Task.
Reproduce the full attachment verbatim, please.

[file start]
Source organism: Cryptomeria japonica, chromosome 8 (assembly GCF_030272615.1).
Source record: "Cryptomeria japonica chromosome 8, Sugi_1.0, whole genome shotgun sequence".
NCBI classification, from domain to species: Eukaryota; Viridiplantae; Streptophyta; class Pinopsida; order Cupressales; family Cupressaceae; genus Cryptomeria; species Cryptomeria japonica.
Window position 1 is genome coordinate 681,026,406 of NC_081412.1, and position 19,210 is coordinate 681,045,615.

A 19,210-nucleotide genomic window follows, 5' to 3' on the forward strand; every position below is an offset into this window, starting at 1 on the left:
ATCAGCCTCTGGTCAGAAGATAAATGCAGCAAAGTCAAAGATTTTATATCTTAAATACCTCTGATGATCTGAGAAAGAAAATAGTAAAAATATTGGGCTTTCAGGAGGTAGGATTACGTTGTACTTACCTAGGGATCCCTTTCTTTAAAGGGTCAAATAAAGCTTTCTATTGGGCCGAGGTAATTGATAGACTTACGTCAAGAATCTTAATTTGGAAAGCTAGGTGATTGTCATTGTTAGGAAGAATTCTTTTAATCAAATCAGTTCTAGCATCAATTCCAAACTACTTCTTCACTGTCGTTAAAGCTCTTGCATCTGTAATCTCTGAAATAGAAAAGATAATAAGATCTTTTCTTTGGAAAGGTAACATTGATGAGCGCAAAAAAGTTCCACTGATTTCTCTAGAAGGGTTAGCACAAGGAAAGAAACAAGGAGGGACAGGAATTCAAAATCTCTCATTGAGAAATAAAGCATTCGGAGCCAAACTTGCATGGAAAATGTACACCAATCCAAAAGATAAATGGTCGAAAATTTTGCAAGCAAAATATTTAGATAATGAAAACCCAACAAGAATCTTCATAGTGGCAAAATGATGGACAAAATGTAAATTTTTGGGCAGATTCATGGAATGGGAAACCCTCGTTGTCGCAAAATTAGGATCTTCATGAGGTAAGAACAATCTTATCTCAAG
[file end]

Source organism: Cryptomeria japonica, chromosome 8 (assembly GCF_030272615.1).
Source record: "Cryptomeria japonica chromosome 8, Sugi_1.0, whole genome shotgun sequence".
NCBI classification, from domain to species: Eukaryota; Viridiplantae; Streptophyta; class Pinopsida; order Cupressales; family Cupressaceae; genus Cryptomeria; species Cryptomeria japonica.
Window position 1 is genome coordinate 681,026,406 of NC_081412.1, and position 19,210 is coordinate 681,045,615.

A 19,210-nucleotide genomic window follows, 5' to 3' on the forward strand; every position below is an offset into this window, starting at 1 on the left:
ATCAGCCTCTGGTCAGAAGATAAATGCAGCAAAGTCAAAGATTTTATATCTTAAATACCTCTGATGATCTGAGAAAGAAAATAGTAAAAATATTGGGCTTTCAGGAGGTAGGATTACGTTGTACTTACCTAGGGATCCCTTTCTTTAAAGGGTCAAATAAAGCTTTCTATTGGGCCGAGGTAATTGATAGACTTACGTCAAGAATCTTAATTTGGAAAGCTAGGTGATTGTCATTGTTAGGAAGAATTCTTTTAATCAAATCAGTTCTAGCATCAATTCCAAACTACTTCTTCACTGTCGTTAAAGCTCTTGCATCTGTAATCTCTGAAATAGAAAAGATAATAAGATCTTTTCTTTGGAAAGGTAACATTGATGAGCGCAAAAAAGTTCCACTGATTTCTCTAGAAGGGTTAGCACAAGGAAAGAAACAAGGAGGGACAGGAATTCAAAATCTCTCATTGAGAAATAAAGCATTCGGAGCCAAACTTGCATGGAAAATGTACACCAATCCAAAAGATAAATGGTCGAAAATTTTGCAAGCAAAATATTTAGATAATGAAAACCCAACAAGAATCTTCATAGTGGCAAAATGATGGACAAAATGTAAATTTTTGGGCAGATTCATGGAATGGGAAACCCTCGTTGTCGCAAAATTAGGATCTTCATGAGGTAAGAACAATCTTATCTCAAG